Well, much as I’d love to sit here and write for hours, I can’t. I need to go eat my oatmeal — because I was very bad last night and ate pizza after ten o’clock! I suffered all night. And then I was feeling guilty because I’ve actually being doing okay with the Biggest Loser challenge at work. I’m losing steadily (not a lot, but a little each week) and I’m actually quite proud of myself. So, why I went and sabotaged myself with pizza (that wasn’t even all that good) I can’t figure.
Lesson learned, I suppose.
This is just a quick post to say I’m still alive and well. It’s just that It’s nearing the end of the school year and that means it is particularly busy.
Even as an education assistant this means there is a lot of extra work. The teachers have it harder, believe me, but we EA’s work our butts off, too, during this time.
Last night, I attended our Grade 9’s Farewell fling. Most of the time these kids make me want to scream because of the way they act, but last night they were wonderful. They looked so gorgeous dressed up, pretending to be adults. They’re on their way, that’s for sure, but they still have a way to go.
Though our school has toned down the farewell thing for grade 9’s I still can’t quite wrap my head around how much money parents (some) spend on this. At least the dresses are not in the $500 – $800 range. But they are still pricey. A few of the girls were dressed a tad too scantily, but they conducted themselves appropriately. All in all, I’d have to say it was a huge, beautiful success.
I wish them well as they head into exams and contemplate the years of high school ahead of them. Oh, the Comp is going to be such a different world! Many of them have such an awakening coming to them, it’s going to be tough at first. But if last night’s glimpse at their potential holds true, they’ll do just fine.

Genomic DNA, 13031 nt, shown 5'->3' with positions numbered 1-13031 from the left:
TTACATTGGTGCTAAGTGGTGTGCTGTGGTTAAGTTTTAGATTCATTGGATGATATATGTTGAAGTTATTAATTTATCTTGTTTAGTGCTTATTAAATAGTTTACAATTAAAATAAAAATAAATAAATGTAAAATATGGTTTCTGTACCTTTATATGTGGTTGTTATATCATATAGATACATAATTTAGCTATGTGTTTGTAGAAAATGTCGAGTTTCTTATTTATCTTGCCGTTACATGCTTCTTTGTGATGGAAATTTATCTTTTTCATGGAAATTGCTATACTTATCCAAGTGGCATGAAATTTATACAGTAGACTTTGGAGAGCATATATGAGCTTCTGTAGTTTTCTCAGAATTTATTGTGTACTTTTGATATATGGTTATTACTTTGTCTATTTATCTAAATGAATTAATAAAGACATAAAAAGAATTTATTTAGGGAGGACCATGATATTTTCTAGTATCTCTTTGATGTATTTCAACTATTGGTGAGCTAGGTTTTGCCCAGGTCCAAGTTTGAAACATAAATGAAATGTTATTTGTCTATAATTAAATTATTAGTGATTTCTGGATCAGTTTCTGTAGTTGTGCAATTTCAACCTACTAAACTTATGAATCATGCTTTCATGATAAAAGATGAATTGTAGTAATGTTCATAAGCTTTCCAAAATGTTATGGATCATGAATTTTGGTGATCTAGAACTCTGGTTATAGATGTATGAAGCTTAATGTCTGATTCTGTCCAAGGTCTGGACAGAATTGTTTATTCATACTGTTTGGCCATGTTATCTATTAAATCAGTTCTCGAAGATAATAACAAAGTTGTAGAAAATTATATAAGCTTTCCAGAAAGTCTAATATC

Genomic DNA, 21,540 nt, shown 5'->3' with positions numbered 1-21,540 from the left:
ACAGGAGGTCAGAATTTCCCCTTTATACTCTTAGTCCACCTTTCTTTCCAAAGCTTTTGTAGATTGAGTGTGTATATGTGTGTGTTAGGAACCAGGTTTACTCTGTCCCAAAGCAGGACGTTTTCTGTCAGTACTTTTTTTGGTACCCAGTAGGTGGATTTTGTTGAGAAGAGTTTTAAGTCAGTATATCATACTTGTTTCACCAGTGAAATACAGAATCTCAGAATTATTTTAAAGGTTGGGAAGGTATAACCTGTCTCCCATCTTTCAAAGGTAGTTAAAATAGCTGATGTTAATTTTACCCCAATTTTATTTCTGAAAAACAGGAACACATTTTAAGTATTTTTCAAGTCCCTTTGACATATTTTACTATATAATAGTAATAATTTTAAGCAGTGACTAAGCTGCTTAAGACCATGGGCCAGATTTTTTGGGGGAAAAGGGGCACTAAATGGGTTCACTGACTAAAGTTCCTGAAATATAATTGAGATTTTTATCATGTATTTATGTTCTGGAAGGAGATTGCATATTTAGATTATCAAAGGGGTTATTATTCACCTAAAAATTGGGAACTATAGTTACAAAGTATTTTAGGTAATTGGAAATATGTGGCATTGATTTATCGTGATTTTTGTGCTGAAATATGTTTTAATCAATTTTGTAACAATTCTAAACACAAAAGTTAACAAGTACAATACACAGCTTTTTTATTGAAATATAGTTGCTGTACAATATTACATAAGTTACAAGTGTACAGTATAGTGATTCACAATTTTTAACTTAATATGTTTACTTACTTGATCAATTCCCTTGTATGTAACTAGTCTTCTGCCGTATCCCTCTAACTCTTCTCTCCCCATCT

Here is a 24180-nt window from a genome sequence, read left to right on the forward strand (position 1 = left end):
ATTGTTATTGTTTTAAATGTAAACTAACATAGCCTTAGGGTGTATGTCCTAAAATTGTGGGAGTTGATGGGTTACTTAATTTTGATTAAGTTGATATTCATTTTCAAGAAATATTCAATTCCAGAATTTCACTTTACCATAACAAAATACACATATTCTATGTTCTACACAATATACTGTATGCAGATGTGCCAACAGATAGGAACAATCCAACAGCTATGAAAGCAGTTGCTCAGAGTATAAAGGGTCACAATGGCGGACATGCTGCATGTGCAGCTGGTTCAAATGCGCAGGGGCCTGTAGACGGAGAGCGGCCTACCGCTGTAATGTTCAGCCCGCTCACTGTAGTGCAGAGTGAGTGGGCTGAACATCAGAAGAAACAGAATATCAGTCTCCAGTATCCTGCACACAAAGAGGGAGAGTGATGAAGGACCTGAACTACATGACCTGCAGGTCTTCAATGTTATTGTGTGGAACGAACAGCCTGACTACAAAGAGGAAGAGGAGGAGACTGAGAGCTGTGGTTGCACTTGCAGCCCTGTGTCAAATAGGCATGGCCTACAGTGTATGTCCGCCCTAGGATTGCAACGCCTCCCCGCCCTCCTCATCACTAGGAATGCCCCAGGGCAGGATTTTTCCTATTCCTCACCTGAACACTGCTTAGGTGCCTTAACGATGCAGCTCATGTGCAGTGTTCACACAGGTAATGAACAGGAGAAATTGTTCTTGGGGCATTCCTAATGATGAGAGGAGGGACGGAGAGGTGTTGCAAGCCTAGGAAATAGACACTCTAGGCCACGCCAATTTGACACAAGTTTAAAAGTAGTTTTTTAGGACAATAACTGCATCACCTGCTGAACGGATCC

In between school stuff and CUPE stuff I’ve been trying to work out in the yard. So far, I’ve only managed a couple of hours a week, but I’m hoping to get more time in this weekend. I’m currently clearing my rock paths of all the poppies and dandelions. Armed with a paint scraper (great for shearing them off at ground level) and a bottle of undiluted vinegar (kills weeds without all the toxic side effects) I am determined that once again I will be able to clearly see the paths I so painstakingly laid two years ago.
I have big gardening plans this year. I want to grow as many vegetables in pots that I can. This was inspired by one of Soul Dipper’s Occupy Blogosphere posts from a while back. It has become so important to all of us to try to eat as much self-produced food as we can. Not only because of the fear of unknown contaminants and genetic modifications, but simply because it is better for us in all ways.
Growing even a tiny bit of the food you feed yourself and your family provides a sense of pride and accomplishment. It teaches responsibility and the need for diligence. It’s good for the soul — gets you back to the earth, so to speak, even if it is potting soil. It adds beauty to your surroundings and provides a sense of holistic balance. And, it saves you a few dollars. Which, these days, is mightily important.
Anyway, folks, I just wanted to come in for a quick touchdown, say hi, and then vamoose for a little while again. Until the holidays are here my posts will be very sporadic. I do try to sneak in for a peek at many of your blogs just to see what you’re up to. I comment when I think I have the time.
Take care; I hope you’re enjoying your summer (or winter).